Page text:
Turning problems into opportunities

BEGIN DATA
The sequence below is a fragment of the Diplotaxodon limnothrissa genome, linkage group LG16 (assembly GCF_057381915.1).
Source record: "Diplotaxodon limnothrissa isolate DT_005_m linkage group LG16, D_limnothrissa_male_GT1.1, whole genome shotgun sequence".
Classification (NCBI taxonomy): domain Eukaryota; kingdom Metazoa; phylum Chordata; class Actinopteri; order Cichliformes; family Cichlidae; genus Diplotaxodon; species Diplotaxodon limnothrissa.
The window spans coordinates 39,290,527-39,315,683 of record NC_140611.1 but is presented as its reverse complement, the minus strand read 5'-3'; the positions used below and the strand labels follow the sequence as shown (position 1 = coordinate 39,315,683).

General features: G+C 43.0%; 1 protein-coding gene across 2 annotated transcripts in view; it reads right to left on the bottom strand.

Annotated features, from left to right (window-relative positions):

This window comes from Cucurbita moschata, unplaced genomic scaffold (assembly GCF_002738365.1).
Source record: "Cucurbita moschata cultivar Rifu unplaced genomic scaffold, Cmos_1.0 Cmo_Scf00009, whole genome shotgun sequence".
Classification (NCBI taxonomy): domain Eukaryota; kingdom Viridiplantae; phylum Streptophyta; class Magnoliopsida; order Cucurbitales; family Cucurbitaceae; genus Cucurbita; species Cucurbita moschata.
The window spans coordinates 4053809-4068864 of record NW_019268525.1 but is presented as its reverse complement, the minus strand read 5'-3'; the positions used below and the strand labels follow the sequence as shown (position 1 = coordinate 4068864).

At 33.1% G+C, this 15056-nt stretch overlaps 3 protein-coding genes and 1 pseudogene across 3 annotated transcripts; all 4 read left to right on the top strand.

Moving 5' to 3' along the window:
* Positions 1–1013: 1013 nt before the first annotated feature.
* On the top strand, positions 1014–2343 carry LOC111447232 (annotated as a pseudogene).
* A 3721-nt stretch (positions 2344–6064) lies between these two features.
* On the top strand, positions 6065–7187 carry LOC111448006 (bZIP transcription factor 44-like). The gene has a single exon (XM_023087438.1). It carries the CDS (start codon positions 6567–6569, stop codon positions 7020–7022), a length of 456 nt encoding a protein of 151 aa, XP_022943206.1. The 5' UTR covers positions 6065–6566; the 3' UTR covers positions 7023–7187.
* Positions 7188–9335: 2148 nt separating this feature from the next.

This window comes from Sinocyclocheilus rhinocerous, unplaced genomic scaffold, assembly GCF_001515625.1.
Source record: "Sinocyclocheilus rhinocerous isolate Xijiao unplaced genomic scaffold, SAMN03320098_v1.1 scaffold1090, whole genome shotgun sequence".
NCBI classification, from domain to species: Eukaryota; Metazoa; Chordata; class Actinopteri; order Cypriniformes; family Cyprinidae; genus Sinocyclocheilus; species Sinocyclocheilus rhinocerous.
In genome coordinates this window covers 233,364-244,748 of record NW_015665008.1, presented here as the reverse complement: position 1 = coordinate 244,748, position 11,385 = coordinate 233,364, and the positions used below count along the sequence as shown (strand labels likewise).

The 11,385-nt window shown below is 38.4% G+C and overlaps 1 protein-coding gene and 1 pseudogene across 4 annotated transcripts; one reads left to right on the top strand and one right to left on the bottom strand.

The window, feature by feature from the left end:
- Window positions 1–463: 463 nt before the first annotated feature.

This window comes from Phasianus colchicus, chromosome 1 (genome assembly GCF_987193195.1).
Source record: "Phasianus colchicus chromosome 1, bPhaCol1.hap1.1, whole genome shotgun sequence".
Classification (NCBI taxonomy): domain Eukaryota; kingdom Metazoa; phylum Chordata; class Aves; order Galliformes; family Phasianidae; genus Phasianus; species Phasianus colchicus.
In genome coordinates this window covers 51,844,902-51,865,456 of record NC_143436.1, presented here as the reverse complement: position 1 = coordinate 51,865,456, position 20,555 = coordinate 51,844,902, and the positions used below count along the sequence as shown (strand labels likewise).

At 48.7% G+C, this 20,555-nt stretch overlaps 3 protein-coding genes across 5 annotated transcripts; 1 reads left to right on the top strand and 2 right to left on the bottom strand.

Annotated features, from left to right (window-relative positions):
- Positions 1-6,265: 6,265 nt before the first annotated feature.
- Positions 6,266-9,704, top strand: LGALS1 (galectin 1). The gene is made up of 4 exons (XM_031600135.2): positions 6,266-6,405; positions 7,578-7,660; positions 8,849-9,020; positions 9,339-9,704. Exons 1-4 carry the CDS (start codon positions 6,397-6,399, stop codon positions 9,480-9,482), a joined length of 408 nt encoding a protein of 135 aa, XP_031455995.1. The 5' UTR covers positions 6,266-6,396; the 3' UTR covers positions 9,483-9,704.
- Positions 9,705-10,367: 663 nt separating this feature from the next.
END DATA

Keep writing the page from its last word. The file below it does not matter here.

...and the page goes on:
DO you have a team of ‘can do, will do and do do’ people? (Not to be confused with ‘dodo’ people.) Is the team atmosphere one more of negativity than positivity? Is the glass half full or half empty for your team? Ok, enough of the questions, I think you’ve got the drift. Here is a checklist to explore how well a positive focus is managed within your team. As you review the list, answer these questions: What needs to happen? What could we do better? We explore other perspectives when people put a negative spin on situations. We talk about problems as opportunities to get something right or do it better. Our focus is to discuss problems and solutions, not just problems. Complaints are expressed in a balanced way showing both sides of the story. We show a ‘can do’ approach to customers as we make them aware of our compliance requirements. We act to address things that frustrate or bother us, or we keep our negative thoughts to ourselves. We acknowledge that irritants, deviations from the plan, the unexpected, counter-productive behaviours from others, etc all go with the territory and adopt a ‘let’s get on with it’ approach. We look for opportunities to celebrate/communicate the successes, right efforts and achievements of team members. Whingeing, complaining and negativity is not encouraged nor supported. We allow people to let off steam but adopt a ‘well, we don’t like it, we can’t change it, so let’s learn how to live with it’ approach. People’s perceptions of situations are broadened or informed by giving them different information, broader context, different perspectives or different interpretations. We maintain a focus on the business goals, the team goals and individual goals. Complaints or criticisms of policy and initiatives are kept ‘in house’. We discuss change or new initiatives and agree a team strategy for implementation and for dealing with any negativity. If unknown, we seek the rationale behind changes or new initiatives from management. We accept that change and new initiatives are a fact of organisational life, and while they may have flaws, if we weren’t at least trying new ways of doing things we would stagnate and regress. The reasons for changes or new initiatives are explained to customers in the context that we can’t meet everybody’s needs or wants but we try to provide for most people’s needs or wants. We demonstrate an attitude – what is, is, and it is only how we respond to it that creates stress or frustration.

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